2014 Annual Co-op Member Meeting
THIS EVENT IS CURRENTLY AT CAPACITY. WE WILL TAKE NAMES ON A WAITING LIST AND NOTIFY YOU ON FRIDAY MORNING IF SPACE BECOMES AVAILABLE. PLEASE CONTINUE TO RSVP USING THE FORM BELOW.
We welcome all our members to our Annual Membership Gathering on October 18 at 6PM at the Indian Pueblo Cultural Center, 2401 12th Street NW. He will also speak on Friday, October 17 at the Unitarian Universalist Church, 107 West Barcelona Road, in Santa Fe.
Hear about how our Coop is doing from our Board and Staff and meet the candidates for the upcoming Co-op Board Elections.
Hear how Cooperatives are working to democratize wealth and provide a model for the “New Economy” in an inspiring talk and community dialogue with noted economist Gar Alperovitz.
Enjoy a delicious New Mexican feast, with foods sourced locally and regionally.
Dinner is FREE for Co-op members but seating is limited. Please be sure to RSVP for the number of people in your household who will attend. Register here today!
For more information contact Robin at email@example.com or at 505-217-2027.
Bag Credit Donation of the Month: Animal Humane New Mexico and the Santa Fe Animal Shelter and Humane Society
This month we want to focus on two wonderful animal welfare organizations: Animal Humane New Mexico and the Santa Fe Humane Society and Animal Shelter. The bag credit donations will be shared between these two central New Mexico animal humane organizations.
Santa Fe Animal Shelter and Humane Society
The Santa Fe Animal Shelter and Humane Society is the largest animal shelter and care facility in northern New Mexico. A non-profit organization, they serve more than 10,000 lost, stray, abandoned, or injured animals each year. The Shelter contracts with the City and County of Santa Fe to care for homeless and stray animals, but also serves every animal brought through their doors from any other source. They work to reunite people with their lost animal companions and re-home those animals that have gone unclaimed into new homes through their adoption program. Low- and no-cost spay/neuter programs address the overpopulation problems that our community faces. Humane education programs in our local schools teach children to respect and care for all living creatures. Critter Camps for children ages 10-13 are uniquely geared for budding animal welfare advocates, providing a fun and educational opportunity to work with animals with activities such as dog walking, socializing, and training, cat socializing, humane education, animal artwork, and games. Participants also observe the important work that goes on in the clinic.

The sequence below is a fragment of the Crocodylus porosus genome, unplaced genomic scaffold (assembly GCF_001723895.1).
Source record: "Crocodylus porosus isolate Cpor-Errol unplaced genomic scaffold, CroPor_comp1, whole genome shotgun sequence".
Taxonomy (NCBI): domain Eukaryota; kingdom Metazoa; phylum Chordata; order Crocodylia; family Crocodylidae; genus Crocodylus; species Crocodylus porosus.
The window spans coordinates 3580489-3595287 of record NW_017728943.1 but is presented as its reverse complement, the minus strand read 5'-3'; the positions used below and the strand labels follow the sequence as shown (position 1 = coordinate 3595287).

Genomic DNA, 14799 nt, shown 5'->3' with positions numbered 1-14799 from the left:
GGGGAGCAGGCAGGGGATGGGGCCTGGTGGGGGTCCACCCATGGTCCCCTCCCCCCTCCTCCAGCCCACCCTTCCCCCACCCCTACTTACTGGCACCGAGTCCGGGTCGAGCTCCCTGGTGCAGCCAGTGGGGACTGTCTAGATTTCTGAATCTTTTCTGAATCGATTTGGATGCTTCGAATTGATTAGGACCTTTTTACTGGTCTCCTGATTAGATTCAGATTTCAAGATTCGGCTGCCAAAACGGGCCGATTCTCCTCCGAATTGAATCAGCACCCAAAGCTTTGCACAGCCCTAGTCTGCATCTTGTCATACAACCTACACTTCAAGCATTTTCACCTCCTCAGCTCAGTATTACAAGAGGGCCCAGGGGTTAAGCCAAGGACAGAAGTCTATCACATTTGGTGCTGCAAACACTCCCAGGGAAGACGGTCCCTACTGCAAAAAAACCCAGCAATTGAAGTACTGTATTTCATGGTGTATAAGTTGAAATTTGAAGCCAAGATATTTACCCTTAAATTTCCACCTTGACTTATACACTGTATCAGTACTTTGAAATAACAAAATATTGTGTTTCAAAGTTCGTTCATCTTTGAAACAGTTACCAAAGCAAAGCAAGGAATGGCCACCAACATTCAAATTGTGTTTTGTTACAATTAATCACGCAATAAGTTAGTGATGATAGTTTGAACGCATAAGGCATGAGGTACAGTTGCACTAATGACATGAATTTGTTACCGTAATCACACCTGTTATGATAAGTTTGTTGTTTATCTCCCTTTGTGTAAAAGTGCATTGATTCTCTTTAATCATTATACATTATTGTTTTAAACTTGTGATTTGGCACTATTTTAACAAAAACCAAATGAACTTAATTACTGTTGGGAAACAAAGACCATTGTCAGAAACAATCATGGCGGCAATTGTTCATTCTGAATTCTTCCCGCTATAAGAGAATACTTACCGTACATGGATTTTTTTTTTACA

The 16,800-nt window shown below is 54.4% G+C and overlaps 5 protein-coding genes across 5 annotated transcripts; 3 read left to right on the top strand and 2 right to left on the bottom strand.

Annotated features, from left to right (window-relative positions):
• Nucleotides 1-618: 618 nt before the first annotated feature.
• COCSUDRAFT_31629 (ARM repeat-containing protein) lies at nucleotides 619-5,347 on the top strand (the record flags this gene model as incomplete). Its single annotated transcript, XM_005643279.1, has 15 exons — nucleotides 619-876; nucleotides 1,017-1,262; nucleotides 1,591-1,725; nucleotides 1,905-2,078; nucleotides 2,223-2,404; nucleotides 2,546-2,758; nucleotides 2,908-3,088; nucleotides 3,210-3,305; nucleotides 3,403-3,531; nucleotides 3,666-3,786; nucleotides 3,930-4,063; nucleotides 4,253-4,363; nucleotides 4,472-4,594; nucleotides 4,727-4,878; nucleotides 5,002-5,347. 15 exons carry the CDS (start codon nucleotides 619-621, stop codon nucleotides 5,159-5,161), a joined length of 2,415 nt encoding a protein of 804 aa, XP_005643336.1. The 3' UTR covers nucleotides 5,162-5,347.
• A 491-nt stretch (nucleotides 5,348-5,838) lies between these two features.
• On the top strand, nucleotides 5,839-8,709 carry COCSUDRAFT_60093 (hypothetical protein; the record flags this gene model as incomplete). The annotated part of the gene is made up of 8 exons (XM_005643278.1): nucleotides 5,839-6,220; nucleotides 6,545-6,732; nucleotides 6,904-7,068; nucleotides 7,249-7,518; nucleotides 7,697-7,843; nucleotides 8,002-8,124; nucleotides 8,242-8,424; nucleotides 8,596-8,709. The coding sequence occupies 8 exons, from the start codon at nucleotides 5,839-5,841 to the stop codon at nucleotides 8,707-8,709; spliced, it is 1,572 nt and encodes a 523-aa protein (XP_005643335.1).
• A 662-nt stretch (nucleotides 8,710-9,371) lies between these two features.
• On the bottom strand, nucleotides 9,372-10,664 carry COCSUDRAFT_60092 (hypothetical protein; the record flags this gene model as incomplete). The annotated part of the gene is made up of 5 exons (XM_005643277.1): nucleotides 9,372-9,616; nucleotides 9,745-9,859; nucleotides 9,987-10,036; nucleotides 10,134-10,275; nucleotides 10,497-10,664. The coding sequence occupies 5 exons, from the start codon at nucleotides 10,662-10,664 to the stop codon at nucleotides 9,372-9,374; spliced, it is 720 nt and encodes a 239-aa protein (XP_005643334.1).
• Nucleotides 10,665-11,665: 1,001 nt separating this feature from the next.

Over the years, humane education volunteers from the Santa Fe Animal Shelter have visited most Santa Fe schools and presented to more than one thousand students in pre-K, elementary, middle and high schools. They offer a variety of options strictly geared to teacher schedules and, in some cases, specific teaching objectives. By teaching children compassionate behavior toward all living creatures from an early age, they can become positive role models in their homes, schools, and communities! Want to schedule a presentation or a Shelter tour for your group? Call Humane Education Coordinator Tom Alexander at (505) 988-8980. (If a dog answers, don’t hang up.) You can also e-mail Tom at firstname.lastname@example.org
Albuquerque—Animal Humane New Mexico
Since 2006, Albuquerque Humane New Mexico has been committed to ending the euthanasia of adoptable shelter animals. Since 2011, Animal Humane, an open admission shelter, had a total Save Rate (Live Release Rate) of 90% for pets in their care. They utilize every opportunity available to further their mission of re-homing pets in their care. No healthy pets have been euthanized at Animal Humane since December 2009. They offer a Feral Cat Trap/Neuter/Return (TNR) program that, since December 2013, has sterilized over 8,300 cats leading to a 15% drop in kitten intakes. Their High Volume, Low-Cost Spay Neuter program in addition to sterilizing every shelter pet, has sterilized 15,300 pets for low-income owners since 2007.
As part of Project Fetch, Animal Humane also works to save more lives by transferring pets in from over 20 NM shelters and also transfers pets out to various rescue groups as well. In 2013, more than 1,100 pets were fostered and their many adoption programs (with satellite adoption centers on Montgomery Blvd. and in Corrales), including senior pet discounts, adoptable pet flyers distributed to over 60 business, adoption incentives such as zero cost adoptions for cats over 2 years of age, Cats Around Town, and over 100 Mobile adoption events annually has re-homed hundreds of animals. AHNM microchips every adopted pet and offers, monthly, low-cost vaccination and microchip clinics to the public as well as pet behavior modification and training classes.
Bag Credit Donations in September will go to these two wonderful animal welfare organizations to help them in their mission to provide compassionate shelter and services for adoptable companion animals in Central New Mexico. To learn more, visit www.animalhumanenm.org and www.sfhumanesociety.org
In July, your bag donations totaling $2,309.35 went to the Cancer Center of New Mexico. THANK YOU!